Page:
Ahmed Ibrahim Banish the desert grasshopper who stormed his farm in Jigjiga, Ethiopia. Her khat farm became a source of income for her family to survive.
“I don’t have anything else to sell on the market. How do I feed my eight children? “he said desperately when interviewed last January 17. His voice increased to compensate for the Grasshopper’s buzz. Meanwhile, his children expelled the pest by modelled with a cloth and a cane.
The Grasshopper invaded Ibrahim’s no-broader fields. Some of his asses seemed restless, while the chops were scrambing to eat the remaining grass.
However, Ibrahim was not alone. The desert Grasshopper invaded East Africa territory.
These pests are the worst in the last 25 years. East Africa’s food safety is now increasingly threatened. During this time East Africa heavy face severe risk of weather and conflict.
“This pest raid represents a major threat to food security in Kenya and throughout the Horn region of Africa, which has been chastened by floods and droughts,” said Bukar Tijani, assistant Director-general of the Food and Agriculture Organization (FAO). The invasion of these pests, he said, was widespread and unexpected.
Originally, the invasion of grasshoppers spread from Ethiopia and Somalia. Grasshopper then migrated to Eastern and southern Kenya region. According to the FAO, the pest breeding is still ongoing on both sides of the Red Sea, a number of regions in Sudan, Eritrea, Saudi Arabia, Sudan, Djibouti, and Yemen.
The Grasshopper is flying as if fulfilling the sky. From afar, the grasshopper is like a dark cloud hanging in the sky.
Grasshopper is the size of an adult finger. Millions of these animals fly and come to the fields. Nobody is able to drive them away. In an invasion in Kenya, the grasshopper reportedly filled the sky, which is 60 kilometers long and 40 kilometers wide.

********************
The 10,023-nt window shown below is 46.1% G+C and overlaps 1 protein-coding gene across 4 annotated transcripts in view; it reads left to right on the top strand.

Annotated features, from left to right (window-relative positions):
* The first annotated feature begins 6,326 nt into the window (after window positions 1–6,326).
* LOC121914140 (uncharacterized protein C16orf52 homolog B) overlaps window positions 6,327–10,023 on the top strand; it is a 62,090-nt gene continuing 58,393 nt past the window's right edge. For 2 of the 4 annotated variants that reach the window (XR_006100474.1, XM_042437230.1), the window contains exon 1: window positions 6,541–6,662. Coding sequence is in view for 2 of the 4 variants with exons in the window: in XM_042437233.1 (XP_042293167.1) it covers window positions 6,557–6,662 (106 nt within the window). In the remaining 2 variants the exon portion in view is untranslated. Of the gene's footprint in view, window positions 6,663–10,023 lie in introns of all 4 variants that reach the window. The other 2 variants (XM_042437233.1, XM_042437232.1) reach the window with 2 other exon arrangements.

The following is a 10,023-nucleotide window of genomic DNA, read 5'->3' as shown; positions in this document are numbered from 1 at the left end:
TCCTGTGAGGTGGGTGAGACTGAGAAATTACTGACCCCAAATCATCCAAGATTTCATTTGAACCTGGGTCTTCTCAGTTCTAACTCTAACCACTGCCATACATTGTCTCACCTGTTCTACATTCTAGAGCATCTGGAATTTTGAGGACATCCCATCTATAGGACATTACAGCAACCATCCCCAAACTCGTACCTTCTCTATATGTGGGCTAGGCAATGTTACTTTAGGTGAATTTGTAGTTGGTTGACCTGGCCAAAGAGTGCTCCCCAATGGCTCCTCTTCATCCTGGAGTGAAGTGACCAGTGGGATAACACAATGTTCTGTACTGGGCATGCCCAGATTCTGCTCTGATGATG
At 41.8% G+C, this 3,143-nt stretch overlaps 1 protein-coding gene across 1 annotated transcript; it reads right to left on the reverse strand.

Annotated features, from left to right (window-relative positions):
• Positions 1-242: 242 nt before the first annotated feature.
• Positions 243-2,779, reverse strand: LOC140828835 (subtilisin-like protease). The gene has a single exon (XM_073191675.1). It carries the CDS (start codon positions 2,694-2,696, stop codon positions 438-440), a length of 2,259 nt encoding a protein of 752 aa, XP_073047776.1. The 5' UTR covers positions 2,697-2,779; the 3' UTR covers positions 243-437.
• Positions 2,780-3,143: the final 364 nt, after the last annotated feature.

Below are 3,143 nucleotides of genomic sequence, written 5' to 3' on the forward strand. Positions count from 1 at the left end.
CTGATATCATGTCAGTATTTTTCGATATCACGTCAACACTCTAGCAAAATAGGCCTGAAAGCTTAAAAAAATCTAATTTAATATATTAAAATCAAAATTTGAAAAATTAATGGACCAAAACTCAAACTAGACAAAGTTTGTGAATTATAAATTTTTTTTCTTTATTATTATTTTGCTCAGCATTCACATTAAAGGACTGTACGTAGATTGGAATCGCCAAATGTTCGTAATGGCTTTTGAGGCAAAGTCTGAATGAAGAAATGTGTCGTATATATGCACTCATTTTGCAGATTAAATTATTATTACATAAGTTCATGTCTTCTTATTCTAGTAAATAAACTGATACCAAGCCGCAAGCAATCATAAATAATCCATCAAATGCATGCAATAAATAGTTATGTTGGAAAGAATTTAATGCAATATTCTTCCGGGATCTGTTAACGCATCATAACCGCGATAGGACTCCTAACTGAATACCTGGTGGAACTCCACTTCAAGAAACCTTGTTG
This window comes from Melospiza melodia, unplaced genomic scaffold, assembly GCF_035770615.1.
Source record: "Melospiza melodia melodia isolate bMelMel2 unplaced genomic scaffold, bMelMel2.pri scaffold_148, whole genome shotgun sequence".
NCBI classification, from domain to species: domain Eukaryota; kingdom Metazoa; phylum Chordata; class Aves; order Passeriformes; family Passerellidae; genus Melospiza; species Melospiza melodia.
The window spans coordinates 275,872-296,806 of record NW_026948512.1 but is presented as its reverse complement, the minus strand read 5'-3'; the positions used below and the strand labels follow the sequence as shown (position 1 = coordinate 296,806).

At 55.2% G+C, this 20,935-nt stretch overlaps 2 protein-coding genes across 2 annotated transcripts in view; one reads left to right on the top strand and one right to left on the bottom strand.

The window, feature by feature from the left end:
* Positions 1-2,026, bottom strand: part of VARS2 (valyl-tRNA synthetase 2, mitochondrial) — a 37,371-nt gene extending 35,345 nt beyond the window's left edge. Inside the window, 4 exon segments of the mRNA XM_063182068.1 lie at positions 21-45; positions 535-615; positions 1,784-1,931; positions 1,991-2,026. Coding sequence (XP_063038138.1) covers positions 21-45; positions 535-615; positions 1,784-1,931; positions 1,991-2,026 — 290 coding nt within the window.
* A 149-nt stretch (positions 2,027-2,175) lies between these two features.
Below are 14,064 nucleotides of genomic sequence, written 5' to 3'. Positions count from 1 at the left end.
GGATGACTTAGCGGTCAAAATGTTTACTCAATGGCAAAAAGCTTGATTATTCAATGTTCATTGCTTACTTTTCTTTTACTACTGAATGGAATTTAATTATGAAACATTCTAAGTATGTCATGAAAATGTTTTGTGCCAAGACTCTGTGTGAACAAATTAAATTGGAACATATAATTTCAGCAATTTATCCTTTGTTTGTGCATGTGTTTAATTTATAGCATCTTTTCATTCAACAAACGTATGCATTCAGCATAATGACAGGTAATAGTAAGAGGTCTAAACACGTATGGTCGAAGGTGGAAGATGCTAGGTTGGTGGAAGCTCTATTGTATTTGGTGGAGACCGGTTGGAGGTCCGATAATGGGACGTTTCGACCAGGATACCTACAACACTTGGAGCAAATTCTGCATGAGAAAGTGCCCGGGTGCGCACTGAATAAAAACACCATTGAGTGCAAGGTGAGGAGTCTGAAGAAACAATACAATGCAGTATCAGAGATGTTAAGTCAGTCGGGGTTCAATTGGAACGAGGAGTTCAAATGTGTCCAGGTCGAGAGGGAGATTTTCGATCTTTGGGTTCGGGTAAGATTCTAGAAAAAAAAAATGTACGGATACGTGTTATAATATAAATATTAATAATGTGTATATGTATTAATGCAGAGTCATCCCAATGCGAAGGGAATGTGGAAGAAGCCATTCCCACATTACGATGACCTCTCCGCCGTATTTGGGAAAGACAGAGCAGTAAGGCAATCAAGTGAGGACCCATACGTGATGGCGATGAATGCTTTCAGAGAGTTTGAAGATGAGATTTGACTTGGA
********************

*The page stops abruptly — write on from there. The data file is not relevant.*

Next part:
“The hordes of this type of desert locust can consist of 150 million tails per square kilometer,” said Intergovernmental Authority on Development. “The mob migrates with the wind and can fill the air for 100 to 150 kilometers per day. These raids usually can destroy the fields per day and destroy food that can suffice the needs of 2,500 people. ”
This plague of grasshopper pests can destroy many people’s lives. When it occurred on 2003 and 2005, its appearance was estimated at 500 million US dollars. The fund was used to handle pests in 20 North African countries. According to the FAO, the losses reached approximately 2.5 billion US dollars.
To prevent a wider spread, governments are now using satellite imagery, increasing pesticide supplies, and spraying anti-pests from the air. In Ethiopia, their institution developed four special planes to combat the invasion of this desert locust.
However, one method in Kenya instead turned backfired for the government. It was then that their agricultural minister asked the citizens to use their social media to upload photos of animals suspected as grasshoppers or nzige in Swahili.
As a result, the call was responded to the candation. There were residents who posted photos of boars, cats, and other animals accompanied by requests for the Government to identify the animal. Finally, the government cancelled the call.